What do you do after spending nearly three decades tinkering with software — from the humble Atari, through Microsoft Office, and into the modernity of Xbox gaming? Well, in Ed Fries’ case, we’re guessing you go to CES, find the wildest, most awesome gaming concept around, and sign up with its maker to help guide its development. Again, we’re guessing that’s what Ed’s done, we can’t know for sure what he’ll be doing as a member of Razer’s Board of Advisors, but there’s no denying the proximity of the Switchblade‘s announcement and his joining the gaming peripheral company. Even if the kindly gent’s focus isn’t on Razer’s portable gaming device, we imagine he’ll be a good influence on other products going forward. After all, when has it ever been a bad idea to have more veterans on your team?
Continue reading Xbox veteran Ed Fries joins Razer in an advisory role, probably to work on something awesome
Xbox veteran Ed Fries joins Razer in an advisory role, probably to work on something awesome originally appeared on Engadget on Fri, 28 Jan 2011 06:31:00 EDT. Please see our terms for use of feeds.
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Although Rohan told us that his Adam tablet had cleared FCC testing a few weeks ago, it’s not until today, just now actually, that we’ve seen the filing go public. For our troubles the FCC has done us the solid of a full-blown teardown. And honestly, it’s not pretty. Perhaps we shouldn’t be surprised to see so many hand-soldered connections and individual strands of wire encompassing the NVIDIA Tegra T20-H-A0 application processor and embedded Ericsson F3307 HSPA broadband module — it is, after all, the tiny startup’s first mass-market device. But we’ve borne witness to many a splayings including the tidy tablet teardowns of the iPad and Galaxy Tab. As such, the Adam comes across as a bedraggled mess of suspect build quality — great for modders, less great (potentially) for the average I-just-want-it-to-work consumer. Naturally, NI doesn’t have the design or manufacturing muscle of Apple or Samsung and with the tablet having only just now shipped it’ll be months before we have a good idea about the device’s integrity. So kick back for now with a few of the more egregious components (like the swiveling camera) after the break with the rest piled up in the gallery below.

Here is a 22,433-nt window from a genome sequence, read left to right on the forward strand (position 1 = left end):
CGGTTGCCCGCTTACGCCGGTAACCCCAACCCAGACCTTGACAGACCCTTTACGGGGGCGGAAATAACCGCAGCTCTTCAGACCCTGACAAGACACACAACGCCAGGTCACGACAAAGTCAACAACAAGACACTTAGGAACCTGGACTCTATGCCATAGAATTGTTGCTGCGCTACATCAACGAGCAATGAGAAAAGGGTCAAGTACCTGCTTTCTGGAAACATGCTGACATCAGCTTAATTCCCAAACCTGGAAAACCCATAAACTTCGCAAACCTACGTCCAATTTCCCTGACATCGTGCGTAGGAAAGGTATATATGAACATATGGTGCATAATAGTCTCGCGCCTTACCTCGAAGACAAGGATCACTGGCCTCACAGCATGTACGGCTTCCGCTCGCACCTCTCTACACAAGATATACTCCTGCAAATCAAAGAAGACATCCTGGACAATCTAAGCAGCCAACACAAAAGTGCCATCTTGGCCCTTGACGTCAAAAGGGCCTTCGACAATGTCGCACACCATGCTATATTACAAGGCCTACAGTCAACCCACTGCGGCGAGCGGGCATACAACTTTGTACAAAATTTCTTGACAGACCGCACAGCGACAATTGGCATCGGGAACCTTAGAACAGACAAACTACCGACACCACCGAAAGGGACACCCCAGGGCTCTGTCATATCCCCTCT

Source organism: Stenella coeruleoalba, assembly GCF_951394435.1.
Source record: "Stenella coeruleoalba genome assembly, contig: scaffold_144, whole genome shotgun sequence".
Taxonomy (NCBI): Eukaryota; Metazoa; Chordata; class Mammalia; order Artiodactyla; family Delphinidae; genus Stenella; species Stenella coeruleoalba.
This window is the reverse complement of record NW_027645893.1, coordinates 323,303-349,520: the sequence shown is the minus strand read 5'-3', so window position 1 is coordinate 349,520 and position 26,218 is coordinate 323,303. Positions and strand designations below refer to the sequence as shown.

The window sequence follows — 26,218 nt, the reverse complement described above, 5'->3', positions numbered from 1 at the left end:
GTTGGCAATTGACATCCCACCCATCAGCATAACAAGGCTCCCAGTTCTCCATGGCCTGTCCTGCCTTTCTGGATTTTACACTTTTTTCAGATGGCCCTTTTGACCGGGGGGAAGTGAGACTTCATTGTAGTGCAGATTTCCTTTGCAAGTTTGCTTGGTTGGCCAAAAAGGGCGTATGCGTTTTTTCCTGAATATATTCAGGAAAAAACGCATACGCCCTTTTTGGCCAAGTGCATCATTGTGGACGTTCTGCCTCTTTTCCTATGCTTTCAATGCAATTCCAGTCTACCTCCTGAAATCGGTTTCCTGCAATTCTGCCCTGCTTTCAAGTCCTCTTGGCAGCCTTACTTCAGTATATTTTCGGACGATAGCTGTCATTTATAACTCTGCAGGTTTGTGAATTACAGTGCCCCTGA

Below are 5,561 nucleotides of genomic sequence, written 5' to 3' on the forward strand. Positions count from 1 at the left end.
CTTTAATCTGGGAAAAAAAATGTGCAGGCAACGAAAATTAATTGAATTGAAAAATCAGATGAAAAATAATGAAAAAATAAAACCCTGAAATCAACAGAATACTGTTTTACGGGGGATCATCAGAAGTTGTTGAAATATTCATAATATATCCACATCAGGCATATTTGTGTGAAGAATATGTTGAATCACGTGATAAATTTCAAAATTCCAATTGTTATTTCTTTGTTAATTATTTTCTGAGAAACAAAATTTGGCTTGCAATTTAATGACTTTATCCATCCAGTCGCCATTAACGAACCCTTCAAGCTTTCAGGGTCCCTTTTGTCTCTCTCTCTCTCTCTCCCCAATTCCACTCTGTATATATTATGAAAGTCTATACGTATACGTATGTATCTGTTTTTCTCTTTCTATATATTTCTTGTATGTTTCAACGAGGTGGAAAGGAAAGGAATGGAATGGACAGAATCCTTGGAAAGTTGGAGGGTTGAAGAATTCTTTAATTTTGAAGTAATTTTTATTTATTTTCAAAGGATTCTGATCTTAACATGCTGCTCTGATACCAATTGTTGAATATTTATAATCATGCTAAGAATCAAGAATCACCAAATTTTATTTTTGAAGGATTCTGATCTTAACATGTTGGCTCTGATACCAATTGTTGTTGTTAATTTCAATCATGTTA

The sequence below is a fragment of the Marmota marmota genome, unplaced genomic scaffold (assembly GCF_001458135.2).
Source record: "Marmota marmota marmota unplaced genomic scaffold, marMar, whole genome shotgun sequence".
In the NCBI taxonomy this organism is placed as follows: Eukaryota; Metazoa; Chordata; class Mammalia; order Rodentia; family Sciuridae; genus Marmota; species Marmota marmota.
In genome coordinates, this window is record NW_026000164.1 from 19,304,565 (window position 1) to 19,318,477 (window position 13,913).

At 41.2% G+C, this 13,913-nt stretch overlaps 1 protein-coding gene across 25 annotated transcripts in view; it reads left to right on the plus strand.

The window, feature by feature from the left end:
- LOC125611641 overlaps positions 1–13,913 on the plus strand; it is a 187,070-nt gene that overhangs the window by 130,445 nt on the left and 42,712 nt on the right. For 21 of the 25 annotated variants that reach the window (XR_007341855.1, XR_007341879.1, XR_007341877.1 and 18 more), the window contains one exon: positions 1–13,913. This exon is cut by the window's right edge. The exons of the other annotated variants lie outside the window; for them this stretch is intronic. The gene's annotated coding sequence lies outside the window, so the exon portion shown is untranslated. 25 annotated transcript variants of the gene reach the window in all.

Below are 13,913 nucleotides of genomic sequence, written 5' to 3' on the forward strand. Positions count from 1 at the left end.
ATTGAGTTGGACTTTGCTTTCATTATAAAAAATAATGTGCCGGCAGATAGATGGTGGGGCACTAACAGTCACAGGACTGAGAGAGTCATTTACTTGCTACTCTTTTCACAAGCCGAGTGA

Continue reading Notion Ink Adam hits the FCC, torn apart in haste
Notion Ink Adam hits the FCC, torn apart in haste originally appeared on Engadget on Fri, 28 Jan 2011 05:59:00 EDT. Please see our terms for use of feeds.
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We don’t know what exactly is going on over in Egypt, but the country’s government seems to have decided that keeping in touch with the outside world is no longer desirable and has almost completely shut down internet, SMS, and BlackBerry communications. It’s not surprising, therefore, that reports are emerging in rather piecemeal form at the moment, though Renesys has hard data showing that almost all routes for exchanging internet traffic with the country have been shut down, with only Noor Group excepted from the block — a move the internet analytics company theorizes might have been motivated by a desire to keep the Egyptian Stock Exchange online. The reasons for this blackout remain open to speculation and interpretation — most of which, we remind you, has better destinations than your favorite tech blog — but its content is clearly an extreme step for any government to take. Check out the links below for further details.
[Image credit: seandenigris.com]
Egypt enters communication blackout with disruption to internet, SMS, and BlackBerry messaging originally appeared on Engadget on Fri, 28 Jan 2011 04:44:00 EDT. Please see our terms for use of feeds.
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Although 3D as a feature didn’t become commonplace on HDTVs until 2010, Mitsubishi and Samsung have both been shipping a number of 3D-ready models for several years. However, they rely on a different input format than the one used by 3D Blu-ray movies, 3DTV broadcasts and most 3D videogames so an adapter is required to make it work, which Mitsubishi released for its own DLP TVs last year. While enthusiasts on AVSForum quickly developed workarounds to get them working with some of Samsung’s DLPs as well, those won’t be necessary now that Mitsubishi is releasing the 3DC-100S, which will work with Samsung’s TVs (only projection sets, not plasmas) right out of the box. right now it’s available as a part of a $449 MSRP starter pack bundle but word is it should be available on its own shortly, in case you want to check out some ESPN 3D action without shelling out for a brand new TV set, press release is after the break.